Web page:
Off plan build of a Tom Thumb designed by Vic Smeed

With an eye towards next winter I started thinking about a little chap to fly. The rtf models around didn’t grab me and I have collected enough transmitters already.

45 years ago in my youth we spent many hours at the table building balsa kits and had a few plans for free flight planes powered with Cox 049 glow engines. My thoughts turned to an old timer balsa plane. A search of outerzone plans;

Outerzone : Free plans : Listing of free vintage model aircraft plans to download

turned up a few candidates but the one that caught my eye and one I remember well was the Tomboy designed by Vic Smeed. He also designed a smaller version of this which he named Tom Thumb. The plans originally published in 1954 were for a free flight plane powered with a Bambi 0.15cc diesel with the prop reversed because it was a bit over powered.

Plans in pdf format were available from outerzone so I downloaded them. Printed and pasted together you get;


Since I wanted to use this indoors I needed to find a suitable electric motor and modify the plane for 3 channel rc. A visit to Phoenixmp and a long chat with Stan Yeo resulted in him giving me useful advice on the mods needed to the fuselage formers to modify the fuselage to accommodate the rx and servos. He had some neat little 2g micro servos. So armed with 6 sheets of 1/32″ balsa and the servos I set about the plans. A tip Stan gave me was make up the formers by gluing the 2 sheets of balsa with the grain running 90 degrees to each other. A form of ply made with balsa. Instead of solid formers he advised using these laminated sheets and then designing and cutting them as frames.

Next part was to make blanks of all the parts that I needed so that I can build more or repair this model fairly easily. I took the bits and glued them to ply and cut them out with a saw;


I wanted to add some nice wing tips so designed these and cut them as well as a tray for the servos and rx. So above from left to right and top to bottom is a little stand to get the correct wing dihedral, wing ribs, wing tip, stab ribs, stab tips, elevator, fuselage formers with central division to take the tray and divide the central section in half, servo tray that mates with formers f2, f3 and f4, the fuselage, vertical stab, rudder and the tail skid.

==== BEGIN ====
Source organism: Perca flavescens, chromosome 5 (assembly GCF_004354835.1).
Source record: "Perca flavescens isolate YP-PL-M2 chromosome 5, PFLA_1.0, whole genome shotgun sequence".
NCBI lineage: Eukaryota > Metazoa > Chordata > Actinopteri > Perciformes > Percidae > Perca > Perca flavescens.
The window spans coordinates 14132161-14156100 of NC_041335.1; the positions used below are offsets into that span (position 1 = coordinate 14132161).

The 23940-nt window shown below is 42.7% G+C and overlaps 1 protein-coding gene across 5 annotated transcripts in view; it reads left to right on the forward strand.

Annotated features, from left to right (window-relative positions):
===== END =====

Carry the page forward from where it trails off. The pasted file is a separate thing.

Built the stab and wings first. Cut oblong sections bigger than the ribs and then using tooth picks through them sandwiched them between the ply ribs. They were all shaped and cut using this system. This worked well and resulted in very standard ribs. The horizontal stab went together very easily. I used a 50mm thick piece of polystyrene as a build board for everything. I them built the wings using the same system. All the spars were made by cutting strips of 1/32″ balsa and gluing them together to the relevant thickness. A real challenge for the brain involving fractions 😀 . Since I have also been raised in metric and my vernier caliper is also metric this meant conversions. The wing was built as a single unit and then cut at the centre and using the little stand the correct dihedral for each side was achieved. Below is the wing and horizontal stab which I have covered with Solarfilm.



Next was the fuselage. This went together fairly easily as the formers were very accurate. Because the parts are so small it was very fiddly.




I managed to locate a little 5g motor, along with a 6g 6A ESC. The motor uses a 2S lipo and managed to find 320 maH 2S  lipo weighing 16g. Since the original  engine was 37g I am well in the range. The motor produces 80g of thrust and the target weight is 60g. I am using an Orange 6ch rx which without the case is 3g. The current weight is 57g. With covering it will probably end up at around 70g. With the battery around 86g. Because the thrust is a shade under the gross weight the plane will be very over-powered so should give some reasonable flight times.

The motor mount requires a 2mm screw and since I didn’t have any and cannot locate any locally I decided to epoxy it to the firewall. This is not a big issue as the mount can be separated from the motor so if I need to I can easily just replace the motor. I used the original thrust line as per plan. Have sheeted over the engine bay area where the glow engine cylinder would have gone and then separated it. Once covered it will then just slip over the motor and be secured with a bit of tape;



The electrics are wired up and tested. Need to install the servos and make the control rods. This is going to be very fiddly because there is no space to work in and I have already had to use a pair or artery forceps to hold things because my fingers are too big and too short to reach in there. Finally all the covering needs to be done. The Solarfilm is great stuff and I have been impressed with the finish.

Finally wait for a very calm day and see if it flies. Will keep you updated.



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